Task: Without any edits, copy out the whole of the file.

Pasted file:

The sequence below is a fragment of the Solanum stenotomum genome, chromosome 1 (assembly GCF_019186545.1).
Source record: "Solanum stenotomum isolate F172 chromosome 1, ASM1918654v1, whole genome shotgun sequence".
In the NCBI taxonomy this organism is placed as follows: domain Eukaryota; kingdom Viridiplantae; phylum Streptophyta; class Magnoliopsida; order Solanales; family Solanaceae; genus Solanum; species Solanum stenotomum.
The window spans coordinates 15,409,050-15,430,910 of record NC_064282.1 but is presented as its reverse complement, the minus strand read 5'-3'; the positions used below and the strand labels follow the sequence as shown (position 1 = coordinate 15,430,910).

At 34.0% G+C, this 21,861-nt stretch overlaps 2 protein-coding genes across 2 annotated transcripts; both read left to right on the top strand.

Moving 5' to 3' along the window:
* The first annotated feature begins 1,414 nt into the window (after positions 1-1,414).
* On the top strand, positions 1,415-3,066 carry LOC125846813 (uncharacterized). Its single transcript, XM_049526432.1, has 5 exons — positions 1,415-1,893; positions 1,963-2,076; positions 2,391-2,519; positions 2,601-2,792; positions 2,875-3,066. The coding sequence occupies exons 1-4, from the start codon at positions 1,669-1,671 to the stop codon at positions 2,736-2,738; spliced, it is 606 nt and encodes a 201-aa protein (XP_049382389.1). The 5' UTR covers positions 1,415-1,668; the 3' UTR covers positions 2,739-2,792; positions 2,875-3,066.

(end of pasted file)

The sequence below is a fragment of the Solanum stenotomum genome, chromosome 1 (assembly GCF_019186545.1).
Source record: "Solanum stenotomum isolate F172 chromosome 1, ASM1918654v1, whole genome shotgun sequence".
In the NCBI taxonomy this organism is placed as follows: domain Eukaryota; kingdom Viridiplantae; phylum Streptophyta; class Magnoliopsida; order Solanales; family Solanaceae; genus Solanum; species Solanum stenotomum.
The window spans coordinates 15,409,050-15,430,910 of record NC_064282.1 but is presented as its reverse complement, the minus strand read 5'-3'; the positions used below and the strand labels follow the sequence as shown (position 1 = coordinate 15,430,910).

At 34.0% G+C, this 21,861-nt stretch overlaps 2 protein-coding genes across 2 annotated transcripts; both read left to right on the top strand.

Moving 5' to 3' along the window:
* The first annotated feature begins 1,414 nt into the window (after positions 1-1,414).
* On the top strand, positions 1,415-3,066 carry LOC125846813 (uncharacterized). Its single transcript, XM_049526432.1, has 5 exons — positions 1,415-1,893; positions 1,963-2,076; positions 2,391-2,519; positions 2,601-2,792; positions 2,875-3,066. The coding sequence occupies exons 1-4, from the start codon at positions 1,669-1,671 to the stop codon at positions 2,736-2,738; spliced, it is 606 nt and encodes a 201-aa protein (XP_049382389.1). The 5' UTR covers positions 1,415-1,668; the 3' UTR covers positions 2,739-2,792; positions 2,875-3,066.